Are We All Talk?

They tell writers to “write about what you know” – except not too much. If you go too far, you run the risk of becoming just another confessional blog post pining for attention better provided by a mental health professional. “Write about what you know” – but only if the world you know is riveting, and one that people care to see. “Write about what you know” – but first, figure out what you know for certain. 

I am writing my senior thesis in Sociology and Jewish Studies, examining observant Jewish women’s evolving identities through the lens of their relationships with their mothers, through firsthand interviews. I have very few friends who aren’t eligible for my study – intelligent, thoughtful, Jewishly -involved women who love talking about their identities. This is the kind of academia I “get off on,” that excites and energizes me in a way that feels important. But in the scheme of things, my findings aren’t important at all; no one’s life will be saved, or even change based on my observations, no matter how scholarly or eloquently expressed. I am not discovering a new neurological breakthrough, or making novel geopolitical statements. I am, basically, talking about myself. I am, essentially, getting a degree in navel-gazing.

I spent the last week at a pluralistic Jewish think-tank, discussing Israel and Jewish identity. More accurately, we discussed discussing Israel and Jewish identity. It’s so silly. It’s everything I love and cannot justify. I’m inclined to defend these conversations, these hours spent grappling with biblical and modern Jewish texts about values – balancing self-preservation and compromise, considering deeply the dangers of nationalism, debating the bounds of pluralism in Hillel; I try to believe these learning sessions are important for the world and not just for my own cognitive masturbation. But still.

When I try to write my semimonthly posts here on Hevria, I am often inspired, if only in a half-baked way, by small moments in my life – a mundane moment at a bus stop, the time a stranger paid for my Slurpee – but I stop short because what’s the point? And don’t try to tell me that my musings somehow speak to larger universal truths, or heal any aspect of the world. I am not being self-effacing; I just think people would genuinely fare just as well without knowing about how much I love extra foam in my cappuccino.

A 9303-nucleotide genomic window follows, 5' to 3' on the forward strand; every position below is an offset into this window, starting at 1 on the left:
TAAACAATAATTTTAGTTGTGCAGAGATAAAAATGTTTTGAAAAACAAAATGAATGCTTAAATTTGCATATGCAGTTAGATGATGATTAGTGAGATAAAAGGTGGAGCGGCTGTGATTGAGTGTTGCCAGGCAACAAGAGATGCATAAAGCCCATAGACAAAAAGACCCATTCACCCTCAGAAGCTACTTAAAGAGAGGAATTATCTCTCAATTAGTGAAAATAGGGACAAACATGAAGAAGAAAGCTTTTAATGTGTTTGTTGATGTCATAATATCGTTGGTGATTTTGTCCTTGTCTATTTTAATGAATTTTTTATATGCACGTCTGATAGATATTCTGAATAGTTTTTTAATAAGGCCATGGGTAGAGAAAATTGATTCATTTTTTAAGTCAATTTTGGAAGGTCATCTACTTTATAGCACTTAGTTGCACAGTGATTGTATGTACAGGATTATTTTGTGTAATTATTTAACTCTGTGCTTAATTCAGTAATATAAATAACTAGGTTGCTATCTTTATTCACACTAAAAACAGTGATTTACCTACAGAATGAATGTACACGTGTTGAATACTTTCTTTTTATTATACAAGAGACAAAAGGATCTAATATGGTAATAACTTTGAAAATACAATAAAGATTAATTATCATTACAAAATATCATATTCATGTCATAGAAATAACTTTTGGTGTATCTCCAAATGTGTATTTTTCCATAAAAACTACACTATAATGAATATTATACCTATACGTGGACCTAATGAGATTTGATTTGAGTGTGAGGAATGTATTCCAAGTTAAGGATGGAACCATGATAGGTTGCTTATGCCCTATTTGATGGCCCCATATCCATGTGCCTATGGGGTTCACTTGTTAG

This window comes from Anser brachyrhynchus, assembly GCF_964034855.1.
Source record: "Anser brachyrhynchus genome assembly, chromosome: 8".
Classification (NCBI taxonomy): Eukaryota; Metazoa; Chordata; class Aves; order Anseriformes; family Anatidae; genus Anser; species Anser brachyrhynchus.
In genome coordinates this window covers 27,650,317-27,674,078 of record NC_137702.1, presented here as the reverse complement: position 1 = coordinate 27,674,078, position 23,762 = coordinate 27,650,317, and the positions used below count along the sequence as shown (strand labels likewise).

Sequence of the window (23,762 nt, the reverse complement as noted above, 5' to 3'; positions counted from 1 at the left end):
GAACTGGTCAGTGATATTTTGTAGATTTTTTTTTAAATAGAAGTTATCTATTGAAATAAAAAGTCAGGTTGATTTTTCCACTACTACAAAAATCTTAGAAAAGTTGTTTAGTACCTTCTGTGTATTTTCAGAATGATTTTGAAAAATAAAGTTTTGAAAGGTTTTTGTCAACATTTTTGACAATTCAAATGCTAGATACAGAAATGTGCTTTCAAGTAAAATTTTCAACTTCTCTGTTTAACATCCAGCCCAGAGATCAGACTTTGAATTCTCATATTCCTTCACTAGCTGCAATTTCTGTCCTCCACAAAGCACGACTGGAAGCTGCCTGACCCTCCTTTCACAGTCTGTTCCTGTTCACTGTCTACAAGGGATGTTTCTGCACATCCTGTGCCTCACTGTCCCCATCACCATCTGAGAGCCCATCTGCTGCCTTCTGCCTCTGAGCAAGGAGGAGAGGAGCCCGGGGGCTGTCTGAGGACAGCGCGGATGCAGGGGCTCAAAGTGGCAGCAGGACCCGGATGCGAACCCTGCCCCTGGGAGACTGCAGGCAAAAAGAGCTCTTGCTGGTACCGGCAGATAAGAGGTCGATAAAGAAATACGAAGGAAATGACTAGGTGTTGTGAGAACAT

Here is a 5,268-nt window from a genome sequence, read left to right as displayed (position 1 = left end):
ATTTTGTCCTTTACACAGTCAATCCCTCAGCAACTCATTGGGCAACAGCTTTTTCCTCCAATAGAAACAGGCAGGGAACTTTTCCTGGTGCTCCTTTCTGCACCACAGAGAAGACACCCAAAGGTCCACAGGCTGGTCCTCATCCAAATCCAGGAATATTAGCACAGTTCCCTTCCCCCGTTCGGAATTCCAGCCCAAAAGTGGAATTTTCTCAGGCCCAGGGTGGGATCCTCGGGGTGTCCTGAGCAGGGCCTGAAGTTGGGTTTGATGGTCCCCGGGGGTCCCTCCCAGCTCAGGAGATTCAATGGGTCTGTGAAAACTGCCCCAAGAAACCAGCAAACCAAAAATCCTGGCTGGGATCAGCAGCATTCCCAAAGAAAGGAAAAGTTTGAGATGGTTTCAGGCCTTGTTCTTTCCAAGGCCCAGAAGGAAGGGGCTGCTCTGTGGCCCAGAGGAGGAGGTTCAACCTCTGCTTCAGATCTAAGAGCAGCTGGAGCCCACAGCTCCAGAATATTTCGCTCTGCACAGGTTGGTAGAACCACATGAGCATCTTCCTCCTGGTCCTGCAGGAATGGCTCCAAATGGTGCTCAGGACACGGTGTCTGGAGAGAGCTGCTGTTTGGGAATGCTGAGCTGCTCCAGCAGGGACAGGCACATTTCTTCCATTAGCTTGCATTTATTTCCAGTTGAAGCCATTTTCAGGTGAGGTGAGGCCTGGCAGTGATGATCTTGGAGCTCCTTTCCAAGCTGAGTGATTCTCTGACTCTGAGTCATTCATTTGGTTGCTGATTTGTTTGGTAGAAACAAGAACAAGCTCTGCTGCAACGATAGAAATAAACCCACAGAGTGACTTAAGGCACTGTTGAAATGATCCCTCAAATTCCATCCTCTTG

My creative writing professor pushes us to “write from the I,” digging beneath the tendency to write “one might wonder…” or “we often believe…” This guidance challenges me to sharpen my own thinking, once I have to take ownership of my own statements. She teaches us to reject the generic third-person stance we have swallowed obediently in pursuit of academic piety; after all, the professor explains, what’s the point of encouraging us to think critically and explore all there is to learn if we cannot enter the Conversation? What’s it all about if showing up as ourselves is not enough, if our voices lack credence without the patriarchal stamp of approval from the Academy?

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Jews love to talk about being Jewish, to neurotically nitpick and pick our scabs, and name our naggings. We talk about talking. In distancing ourselves from the discourse, we are more distinctly Jew-y than ever. It seems self-indulgent, even cruel, to read and write and share endless think-pieces about the latest Jewish Problem and How to Solve It. Are we all talk? Are we going anywhere? I am part of the problem.

Elad wrote about this discomfort with personal writing, with the seemingly selfish nature of confessional essays and the like. He wrote about the difference between self-righteous and sacrificial, the fine line between clickbait and vulnerability. I try to keep my own navel-gazing in check; I do not know where I stand.

For your information, I am at my favorite cafe in Jerusalem, savoring the last bits of foam in my hafuch-gadol-im-soya (large cappuccino with soy milk) and trying to rub the tension out of my shins from trekking this hilly, holy home. I will not solve anything, and you might neither. You may have spent five minutes reading my thoughts, only to crave another cup of coffee, and maybe some change. I am part of the problem. But I’d like to believe all this talk is worth something. Let’s keep talking, even if we don’t radically change the world. Let’s keep talking until we find a reason. Let’s stop seeking a reason, and keep on rambling. 

P.S. – Shoutout to the lovely, 21 year-old SLB for lending me her computer for the sake of creative self-expression xoxo.